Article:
CFP: Ancient Carthage – Models of Cultural Contact

Seen on the Classicists list:

Call for papers (deadline Tuesday 31 May 2011)

for an international conference at Durham
(Apologies for cross-posting)

ANCIENT CARTHAGE: MODELS OF CULTURAL CONTACT

Friday 5 – Saturday 6 August 2011

The aim of this networking project is to address the Carthaginian-Phoenician
nexus in the wider Mediterranean context from the 9th century BCE to the
fall of Carthage to Rome in 146 BCE, as well as the rediscovery and
reception of Carthage and her Phoenician motherland from the 18th century.

This international conference, building on workshops already held at Durham,
will adopt a cross-disciplinary approach going beyond word-based evidence
(whether archival, epigraphic or literary) to gain a clearer picture of this
complex and significant culture, drawing upon current archaeological work
and upon the findings of epigraphy and linguistics. As well as in Tunisia
itself, archaeology and a range of relevant disciplines are practised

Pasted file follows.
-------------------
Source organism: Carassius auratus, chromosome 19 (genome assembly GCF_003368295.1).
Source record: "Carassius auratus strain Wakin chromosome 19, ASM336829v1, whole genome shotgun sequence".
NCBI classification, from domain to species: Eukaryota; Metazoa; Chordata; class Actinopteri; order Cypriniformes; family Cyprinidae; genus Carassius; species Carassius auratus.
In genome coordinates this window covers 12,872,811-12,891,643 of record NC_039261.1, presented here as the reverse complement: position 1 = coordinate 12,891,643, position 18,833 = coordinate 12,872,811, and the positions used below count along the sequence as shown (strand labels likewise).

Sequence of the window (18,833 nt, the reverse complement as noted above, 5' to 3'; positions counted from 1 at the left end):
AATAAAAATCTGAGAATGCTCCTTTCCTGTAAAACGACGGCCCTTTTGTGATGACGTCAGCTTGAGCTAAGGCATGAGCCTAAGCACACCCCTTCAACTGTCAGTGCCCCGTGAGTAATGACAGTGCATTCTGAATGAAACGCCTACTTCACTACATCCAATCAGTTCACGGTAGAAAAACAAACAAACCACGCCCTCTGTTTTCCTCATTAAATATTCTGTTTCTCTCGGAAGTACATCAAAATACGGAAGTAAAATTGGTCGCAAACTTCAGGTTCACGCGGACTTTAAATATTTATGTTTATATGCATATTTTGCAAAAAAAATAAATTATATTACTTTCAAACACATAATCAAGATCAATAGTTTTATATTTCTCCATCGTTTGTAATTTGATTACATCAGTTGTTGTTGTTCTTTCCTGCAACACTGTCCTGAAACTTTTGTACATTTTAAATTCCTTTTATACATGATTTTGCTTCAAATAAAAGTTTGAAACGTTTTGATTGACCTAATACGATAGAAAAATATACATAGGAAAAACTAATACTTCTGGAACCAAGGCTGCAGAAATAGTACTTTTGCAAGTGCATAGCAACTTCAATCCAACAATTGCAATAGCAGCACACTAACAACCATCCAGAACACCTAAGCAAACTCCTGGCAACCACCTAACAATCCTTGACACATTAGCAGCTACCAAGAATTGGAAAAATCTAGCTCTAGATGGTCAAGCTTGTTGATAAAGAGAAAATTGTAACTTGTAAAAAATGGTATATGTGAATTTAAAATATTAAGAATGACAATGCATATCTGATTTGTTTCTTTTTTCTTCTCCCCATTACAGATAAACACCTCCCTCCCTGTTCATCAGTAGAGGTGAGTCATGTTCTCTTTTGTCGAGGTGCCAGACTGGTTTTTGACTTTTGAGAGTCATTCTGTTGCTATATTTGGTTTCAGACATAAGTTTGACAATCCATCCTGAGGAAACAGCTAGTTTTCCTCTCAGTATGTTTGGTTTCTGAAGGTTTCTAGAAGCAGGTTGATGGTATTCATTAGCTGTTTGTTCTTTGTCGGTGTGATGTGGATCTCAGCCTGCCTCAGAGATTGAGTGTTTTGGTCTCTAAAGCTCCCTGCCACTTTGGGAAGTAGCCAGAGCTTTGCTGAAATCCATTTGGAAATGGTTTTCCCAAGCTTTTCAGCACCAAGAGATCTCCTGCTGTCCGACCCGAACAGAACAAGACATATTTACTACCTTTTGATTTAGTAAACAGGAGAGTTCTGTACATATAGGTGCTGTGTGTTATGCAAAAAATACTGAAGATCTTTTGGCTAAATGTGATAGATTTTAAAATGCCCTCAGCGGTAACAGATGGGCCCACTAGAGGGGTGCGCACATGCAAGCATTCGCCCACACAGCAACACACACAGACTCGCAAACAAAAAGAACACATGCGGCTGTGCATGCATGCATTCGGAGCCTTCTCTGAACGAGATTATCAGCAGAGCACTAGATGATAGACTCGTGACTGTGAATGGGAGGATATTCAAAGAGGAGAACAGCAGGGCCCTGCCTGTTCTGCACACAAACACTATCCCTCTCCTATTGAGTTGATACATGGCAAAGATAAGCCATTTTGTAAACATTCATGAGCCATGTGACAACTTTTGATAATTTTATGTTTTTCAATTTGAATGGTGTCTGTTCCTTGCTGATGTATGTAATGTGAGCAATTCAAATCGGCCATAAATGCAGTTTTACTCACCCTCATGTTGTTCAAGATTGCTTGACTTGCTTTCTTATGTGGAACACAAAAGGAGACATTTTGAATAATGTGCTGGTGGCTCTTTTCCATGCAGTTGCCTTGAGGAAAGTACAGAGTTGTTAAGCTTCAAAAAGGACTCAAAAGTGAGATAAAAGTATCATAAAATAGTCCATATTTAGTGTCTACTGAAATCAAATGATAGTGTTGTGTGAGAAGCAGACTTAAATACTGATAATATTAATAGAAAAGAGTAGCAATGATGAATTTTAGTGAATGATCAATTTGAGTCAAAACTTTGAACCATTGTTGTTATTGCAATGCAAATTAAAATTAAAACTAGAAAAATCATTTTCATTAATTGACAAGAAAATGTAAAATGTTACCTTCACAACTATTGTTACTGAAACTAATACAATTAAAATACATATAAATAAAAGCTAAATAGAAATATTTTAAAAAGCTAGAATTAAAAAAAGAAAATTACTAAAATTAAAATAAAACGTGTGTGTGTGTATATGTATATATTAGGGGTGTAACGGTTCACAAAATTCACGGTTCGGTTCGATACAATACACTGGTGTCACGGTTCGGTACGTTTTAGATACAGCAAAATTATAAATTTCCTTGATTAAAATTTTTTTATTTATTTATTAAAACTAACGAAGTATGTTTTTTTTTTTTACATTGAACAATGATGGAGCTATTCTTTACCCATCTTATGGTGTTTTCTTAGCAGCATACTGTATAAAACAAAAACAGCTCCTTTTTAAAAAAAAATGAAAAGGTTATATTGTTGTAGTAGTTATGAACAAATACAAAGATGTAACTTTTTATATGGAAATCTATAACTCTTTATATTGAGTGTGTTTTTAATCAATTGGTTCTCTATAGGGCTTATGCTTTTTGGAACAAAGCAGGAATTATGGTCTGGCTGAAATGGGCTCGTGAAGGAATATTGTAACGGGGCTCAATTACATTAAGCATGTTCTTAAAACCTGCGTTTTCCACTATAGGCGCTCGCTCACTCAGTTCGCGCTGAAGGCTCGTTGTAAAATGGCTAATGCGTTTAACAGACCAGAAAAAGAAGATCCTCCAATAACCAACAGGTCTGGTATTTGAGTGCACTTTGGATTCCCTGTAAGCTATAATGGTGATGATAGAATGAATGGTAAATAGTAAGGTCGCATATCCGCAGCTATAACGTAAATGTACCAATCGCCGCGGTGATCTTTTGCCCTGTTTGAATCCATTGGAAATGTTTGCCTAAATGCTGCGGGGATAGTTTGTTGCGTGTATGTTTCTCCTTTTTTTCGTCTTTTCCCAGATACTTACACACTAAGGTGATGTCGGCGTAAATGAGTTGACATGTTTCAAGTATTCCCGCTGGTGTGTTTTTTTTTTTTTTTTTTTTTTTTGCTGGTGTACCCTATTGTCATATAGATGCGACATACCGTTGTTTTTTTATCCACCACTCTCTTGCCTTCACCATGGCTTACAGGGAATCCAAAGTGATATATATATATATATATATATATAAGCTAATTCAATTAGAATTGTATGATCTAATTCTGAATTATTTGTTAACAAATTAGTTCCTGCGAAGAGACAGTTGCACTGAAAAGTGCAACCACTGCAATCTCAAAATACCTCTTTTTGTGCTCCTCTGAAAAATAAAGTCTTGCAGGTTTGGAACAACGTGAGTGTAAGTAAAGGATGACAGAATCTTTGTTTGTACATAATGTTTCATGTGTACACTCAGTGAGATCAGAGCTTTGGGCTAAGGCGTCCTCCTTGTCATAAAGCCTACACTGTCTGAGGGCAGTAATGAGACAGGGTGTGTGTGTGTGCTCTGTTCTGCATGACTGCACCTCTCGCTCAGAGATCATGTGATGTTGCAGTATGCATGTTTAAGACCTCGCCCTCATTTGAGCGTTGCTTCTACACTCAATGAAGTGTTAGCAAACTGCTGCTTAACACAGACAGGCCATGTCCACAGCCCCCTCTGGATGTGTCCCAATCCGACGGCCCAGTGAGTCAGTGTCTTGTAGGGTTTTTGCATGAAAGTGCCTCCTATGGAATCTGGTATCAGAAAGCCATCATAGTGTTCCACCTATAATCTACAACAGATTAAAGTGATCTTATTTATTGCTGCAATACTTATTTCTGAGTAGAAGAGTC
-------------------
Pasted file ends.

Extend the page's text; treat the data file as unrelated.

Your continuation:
throughout the Mediterranean world, from Italy, Spain and Greece, via Cyprus
and the North African lands, to the Middle East and beyond.

Topics to be examined include materiality, migration, colonial encounters,
and connectivity, and their important contribution to the understanding of
the social, cultural and political identity of the Punic-Phoenician diaspora.

Equally important is the study of the engagement with Phoenician and
Carthaginian culture in the modern colonial period through to the present
day on the part both of the inhabitants of the successor lands and of
incomers of all kinds (travellers, settlers and scholars).

Papers will be welcomed from scholars working within the field of
Punic-Phoenician studies from all relevant disciplines, such as ancient
history, classics, archaeology, art history, reception, and Old Testament
studies.

The following scholars have agreed to participate:

Edward Bragg (Havant College)
Robert Kerr (Wilfrid Laurier)
Richard Miles (Sydney)
Luke Pitcher (Oxford)
Louis Rawlings (Cardiff)
Mark Woolmer (Durham).

Papers should be either 20 or 40 minutes long (please state)
PLEASE SEND ABSTRACTS TO:
carthage-conference TA hotmail.co.uk
BY TUESDAY 31 MAY 2011

CONF: Cinema and Antiquity: 2000-2011

Seen on the Classicists list:

We are pleased to announce that registration is now open for:

Cinema and Antiquity: 2000-2011
The 1st J.P. Postgate Colloquium, University of Liverpool
12-14 July 2011